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7 Simple Ways to Avoid Poison Ivy

Posted by Sanjib Sarkar on Fri, Mar 13, 2009 @ 03:49 PM

Tags: Poison Ivy, Avoiding Poison Ivy, Poison Ivy Lotion

    Exposure to poison ivy can be a truly annoying if not painful experience-as anyone who has suffered from it will tell you. Once your skin has been exposed, it seems to take on a life of its own: a painful, itchy rash that spreads quickly, is easily irritated, and is very contagious-both from person to person as well as from body part to body part. Whether you have experienced poison ivy exposure before or not, knowing the simple ways in which to prevent this condition is absolutely imperative. This can save you weeks of maddening skin irritation, money on medicated creams, and overall hassle with the condition. 


    Here’s how to avoid the plant altogether from interrupting your life: 


   1.     Know How to Identify It-  Probably the most key aspect of avoiding poison ivy exposure is to be able to recognize the plant itself, and therefore limit contact. Poison ivy is typically found in vines and shrubs outdoors, and has three unmistakeable shiny leaves. Though it is very hard to confuse poison ivy with another plant, if in doubt, you should just avoid the plant in question altogether.  


     2.    Know Its Habitat-  Whether you live in areas where poison ivy is grown or are traveling to somewhere new, knowing where poison ivy is likely to grow is necessary to avoiding it. Most commonly, you will find the plant in wooded areas that receive little to no sunlight.  


    3.    Dress to Protect-  If you know that you will be spending time outdoors-whether for a casual walk with the dog or perhaps a more intensive all-day hike, try to cover exposed skin by wearing pants and long sleeved shirts, etc. Moreover, it is also advised to wear hiking boots and thick socks to protect your ankles and feet. The less exposed skin, the less room for possible exposure. 


  4.    Wash, Wash, Wash-  Even if you don’t think that you have rubbed against the poison ivy plant, it never hurts to wash your exposed skin thoroughly with soap and water. Poison ivy is one of those conditions that you do not know if you have until it you are itchy and then it is too late to prevent. Though any soap is better than none, choosing one especially for poison ivy contact may be more effective. 


  5.     Launder-  Most people forget that their clothes can carry the poison ivy poison, and don’t treat their clothes following contact. Make sure to wash all clothes worn while outdoors-whether you think they have been compromised or not. It is always better to be safe than sorry.  


   6.   Shower-  Washing not just your clothes but also yourself is also another preventative measure in making sure your contact with poison ivy is as limited as possible. After time spent outdoors where the plant might have been, ensure to immediately take a shower and wash all possibly affected areas thoroughly.  


  7.     Lotion-  There are a number of lotions on the market to not only treat poison ivy exposure but also to act as a shield against exposure. Apply poison ivy lotion and lather on thoroughly for extra protection.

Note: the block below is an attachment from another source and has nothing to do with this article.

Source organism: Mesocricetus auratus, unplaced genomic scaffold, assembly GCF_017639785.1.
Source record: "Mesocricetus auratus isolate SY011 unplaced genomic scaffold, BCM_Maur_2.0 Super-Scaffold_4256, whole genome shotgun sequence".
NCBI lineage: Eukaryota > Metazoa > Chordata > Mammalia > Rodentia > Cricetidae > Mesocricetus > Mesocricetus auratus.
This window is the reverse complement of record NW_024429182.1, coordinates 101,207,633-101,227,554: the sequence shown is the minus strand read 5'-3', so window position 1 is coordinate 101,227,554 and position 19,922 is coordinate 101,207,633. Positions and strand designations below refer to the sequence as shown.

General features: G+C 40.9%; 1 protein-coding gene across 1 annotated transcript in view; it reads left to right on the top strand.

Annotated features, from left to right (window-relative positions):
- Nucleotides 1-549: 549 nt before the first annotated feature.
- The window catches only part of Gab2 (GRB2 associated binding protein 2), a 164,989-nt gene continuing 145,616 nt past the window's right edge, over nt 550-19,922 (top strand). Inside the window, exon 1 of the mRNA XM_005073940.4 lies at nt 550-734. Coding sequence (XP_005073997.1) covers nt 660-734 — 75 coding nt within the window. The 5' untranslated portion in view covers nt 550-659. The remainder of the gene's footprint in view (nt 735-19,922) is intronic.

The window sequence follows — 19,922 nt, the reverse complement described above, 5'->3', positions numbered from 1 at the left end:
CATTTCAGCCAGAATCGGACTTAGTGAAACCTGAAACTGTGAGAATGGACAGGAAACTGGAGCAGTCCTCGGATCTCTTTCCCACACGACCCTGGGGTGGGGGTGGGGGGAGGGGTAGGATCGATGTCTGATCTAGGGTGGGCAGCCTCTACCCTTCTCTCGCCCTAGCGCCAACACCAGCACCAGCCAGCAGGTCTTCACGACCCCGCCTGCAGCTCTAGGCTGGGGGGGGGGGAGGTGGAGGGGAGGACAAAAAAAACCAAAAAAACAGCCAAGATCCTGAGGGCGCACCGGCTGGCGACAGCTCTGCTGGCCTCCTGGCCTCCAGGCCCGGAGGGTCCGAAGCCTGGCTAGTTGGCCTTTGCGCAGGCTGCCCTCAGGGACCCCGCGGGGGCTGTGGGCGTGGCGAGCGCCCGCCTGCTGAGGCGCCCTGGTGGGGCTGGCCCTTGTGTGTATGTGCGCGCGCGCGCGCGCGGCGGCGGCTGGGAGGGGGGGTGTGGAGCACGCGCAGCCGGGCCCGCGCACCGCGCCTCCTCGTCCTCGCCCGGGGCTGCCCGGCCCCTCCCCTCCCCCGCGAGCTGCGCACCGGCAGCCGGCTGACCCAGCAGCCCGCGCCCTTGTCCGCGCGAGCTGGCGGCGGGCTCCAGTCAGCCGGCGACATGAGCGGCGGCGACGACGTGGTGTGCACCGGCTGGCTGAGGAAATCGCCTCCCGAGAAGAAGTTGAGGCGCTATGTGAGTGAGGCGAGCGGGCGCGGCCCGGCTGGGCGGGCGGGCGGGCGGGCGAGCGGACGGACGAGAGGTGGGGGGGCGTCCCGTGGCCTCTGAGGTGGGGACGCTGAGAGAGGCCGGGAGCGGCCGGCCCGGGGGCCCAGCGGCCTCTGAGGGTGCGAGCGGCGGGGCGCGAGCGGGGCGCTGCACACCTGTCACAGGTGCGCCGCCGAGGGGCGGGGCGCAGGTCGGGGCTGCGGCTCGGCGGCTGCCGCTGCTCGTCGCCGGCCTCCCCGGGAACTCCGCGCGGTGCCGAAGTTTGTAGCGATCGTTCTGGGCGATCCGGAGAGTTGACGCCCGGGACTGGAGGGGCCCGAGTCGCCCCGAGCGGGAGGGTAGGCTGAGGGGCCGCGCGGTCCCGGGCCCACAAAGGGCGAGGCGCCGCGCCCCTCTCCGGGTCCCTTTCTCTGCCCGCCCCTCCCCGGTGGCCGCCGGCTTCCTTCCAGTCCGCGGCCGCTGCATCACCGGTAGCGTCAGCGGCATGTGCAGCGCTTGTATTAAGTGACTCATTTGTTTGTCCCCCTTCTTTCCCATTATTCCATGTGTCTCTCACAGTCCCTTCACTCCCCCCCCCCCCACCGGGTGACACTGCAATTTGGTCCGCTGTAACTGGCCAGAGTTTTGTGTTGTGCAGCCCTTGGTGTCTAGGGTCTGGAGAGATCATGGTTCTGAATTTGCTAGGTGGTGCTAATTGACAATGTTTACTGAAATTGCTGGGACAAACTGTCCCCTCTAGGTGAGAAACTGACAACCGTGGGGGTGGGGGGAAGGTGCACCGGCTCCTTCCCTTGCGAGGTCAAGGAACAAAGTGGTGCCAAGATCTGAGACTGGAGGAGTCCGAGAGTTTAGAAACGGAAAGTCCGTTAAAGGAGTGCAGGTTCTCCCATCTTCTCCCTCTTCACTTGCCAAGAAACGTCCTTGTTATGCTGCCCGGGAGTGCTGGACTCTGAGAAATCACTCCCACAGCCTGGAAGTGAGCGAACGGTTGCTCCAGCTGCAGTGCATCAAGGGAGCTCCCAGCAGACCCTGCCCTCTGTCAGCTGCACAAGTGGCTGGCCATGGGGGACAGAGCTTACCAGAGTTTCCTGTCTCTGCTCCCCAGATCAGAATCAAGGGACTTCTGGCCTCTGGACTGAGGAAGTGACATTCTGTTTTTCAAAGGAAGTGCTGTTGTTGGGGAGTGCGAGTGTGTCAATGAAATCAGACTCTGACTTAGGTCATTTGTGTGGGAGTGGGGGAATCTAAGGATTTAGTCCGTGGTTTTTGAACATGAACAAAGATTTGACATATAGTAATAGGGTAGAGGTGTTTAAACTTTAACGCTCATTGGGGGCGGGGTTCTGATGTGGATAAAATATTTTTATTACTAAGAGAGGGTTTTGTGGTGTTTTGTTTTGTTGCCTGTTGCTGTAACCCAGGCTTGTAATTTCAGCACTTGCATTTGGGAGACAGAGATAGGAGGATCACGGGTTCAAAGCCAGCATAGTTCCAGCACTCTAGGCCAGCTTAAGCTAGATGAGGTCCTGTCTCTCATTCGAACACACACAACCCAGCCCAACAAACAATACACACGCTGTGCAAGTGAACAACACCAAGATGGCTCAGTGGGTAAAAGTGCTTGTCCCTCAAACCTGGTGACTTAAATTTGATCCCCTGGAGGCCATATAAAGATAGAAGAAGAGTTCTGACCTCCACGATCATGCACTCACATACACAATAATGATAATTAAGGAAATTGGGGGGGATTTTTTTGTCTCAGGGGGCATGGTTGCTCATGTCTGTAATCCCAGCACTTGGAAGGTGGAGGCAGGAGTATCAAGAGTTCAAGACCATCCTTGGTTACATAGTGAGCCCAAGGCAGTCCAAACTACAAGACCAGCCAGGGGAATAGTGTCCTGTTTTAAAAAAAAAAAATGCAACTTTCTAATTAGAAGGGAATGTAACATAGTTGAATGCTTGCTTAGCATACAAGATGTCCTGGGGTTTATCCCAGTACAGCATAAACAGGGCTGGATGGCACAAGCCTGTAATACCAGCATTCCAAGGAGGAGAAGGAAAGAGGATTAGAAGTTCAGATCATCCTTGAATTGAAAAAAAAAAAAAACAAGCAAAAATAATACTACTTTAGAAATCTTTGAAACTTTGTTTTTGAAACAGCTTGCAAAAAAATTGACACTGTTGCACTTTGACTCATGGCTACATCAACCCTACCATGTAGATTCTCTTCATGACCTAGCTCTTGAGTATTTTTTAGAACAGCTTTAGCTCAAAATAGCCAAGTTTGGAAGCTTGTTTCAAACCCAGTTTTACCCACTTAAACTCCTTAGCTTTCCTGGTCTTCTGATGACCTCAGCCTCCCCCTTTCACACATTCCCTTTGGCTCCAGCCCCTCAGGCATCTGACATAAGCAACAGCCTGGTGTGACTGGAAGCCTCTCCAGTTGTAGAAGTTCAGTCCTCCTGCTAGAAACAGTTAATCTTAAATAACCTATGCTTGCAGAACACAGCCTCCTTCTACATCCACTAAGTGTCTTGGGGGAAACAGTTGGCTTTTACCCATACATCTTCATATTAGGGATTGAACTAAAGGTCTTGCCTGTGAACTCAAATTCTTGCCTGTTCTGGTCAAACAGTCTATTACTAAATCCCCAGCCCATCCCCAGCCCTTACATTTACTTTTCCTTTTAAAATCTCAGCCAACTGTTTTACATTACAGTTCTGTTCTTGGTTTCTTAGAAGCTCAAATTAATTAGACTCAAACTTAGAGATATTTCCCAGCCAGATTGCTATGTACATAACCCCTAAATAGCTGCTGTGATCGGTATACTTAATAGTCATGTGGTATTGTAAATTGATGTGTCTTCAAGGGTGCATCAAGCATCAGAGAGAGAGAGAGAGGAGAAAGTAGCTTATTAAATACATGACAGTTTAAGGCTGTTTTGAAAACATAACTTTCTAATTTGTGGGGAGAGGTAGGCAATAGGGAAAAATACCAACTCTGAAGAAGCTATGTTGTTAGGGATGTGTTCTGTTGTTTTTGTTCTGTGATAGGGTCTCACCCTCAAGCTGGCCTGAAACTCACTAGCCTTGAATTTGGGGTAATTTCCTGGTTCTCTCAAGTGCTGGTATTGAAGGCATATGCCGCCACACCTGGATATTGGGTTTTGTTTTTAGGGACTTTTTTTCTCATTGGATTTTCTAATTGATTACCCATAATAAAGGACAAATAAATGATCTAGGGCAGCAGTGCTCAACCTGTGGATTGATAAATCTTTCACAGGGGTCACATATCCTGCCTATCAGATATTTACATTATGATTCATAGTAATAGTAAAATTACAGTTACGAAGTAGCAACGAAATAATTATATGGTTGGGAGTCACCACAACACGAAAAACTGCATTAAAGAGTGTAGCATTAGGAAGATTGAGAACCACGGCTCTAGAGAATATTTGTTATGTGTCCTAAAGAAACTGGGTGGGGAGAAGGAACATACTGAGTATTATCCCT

Poison Ivy Treatment and Remedies

Posted by Sanjib Sarkar on Thu, Jun 19, 2008 @ 05:16 PM

Tags: Poison Ivy Pills, Poison Ivy Remedies, Poison Ivy Lotion

Poison Ivy is a seasonal type rash. Most people contract poison ivy by touching the poison ivy, poison sumac or other similar plant species.

Poison Ivy is found in every state in the US except Alaska, California, Colorado, Idaho, Hawaii, Puerto Rico, Virgin Islands, Oregon, Washington, North Dakota, Montana, Utah, New Mexico, Neveda and Wyoming.

Posion Oak is found only in the following states which are California, Neveda, Oregon and Washington.

Poison Sumac also has a wide distribution. It is found in Texas, Minnesota, Wisconsin, Illinois, Louisiana, Kentucky, Tennessee and the rest of the eastern US states.


The best way to identify Poison Ivy is to look for the maple leaf. The best way to identify Poison Oak is look for shiny red or green leafs. The plant looks pretty similar to Poison Ivy. Poison Sumac are the easiest plants to identify because they have reddish or grayish tip consisting of 7 to 13 stems.

Poison Ivy is not contagious. The way to get Poison Ivy, Poison Oak, or Poison Sumac is to touch the plants. Some people are immune to Poison Ivy but many people are not. Also, people that are immune to Poison Ivy may not be immune a year from now.

If you accidently touched a poison ivy plant, wash your hands with soap and water immediately. If a rash starts to develop, use Poison Ivy Lotion on the rash. The lotion will help stop the itch and prevent infection. Poison Ivy Pills should also be taken at a general interval to get rid of the rash. Pills should be taken every hour or two during the initial start of the rash. As the rash subsides decrease the usage to every 3 or 4 hours. As the rash starts to go away you can decrease the dosage even more.

Poison Ivy pills can also be taken before you get poison ivy. The pills help to give you a little more immunity if you do touch poison ivy. The rash may be milder if these pills are taken.




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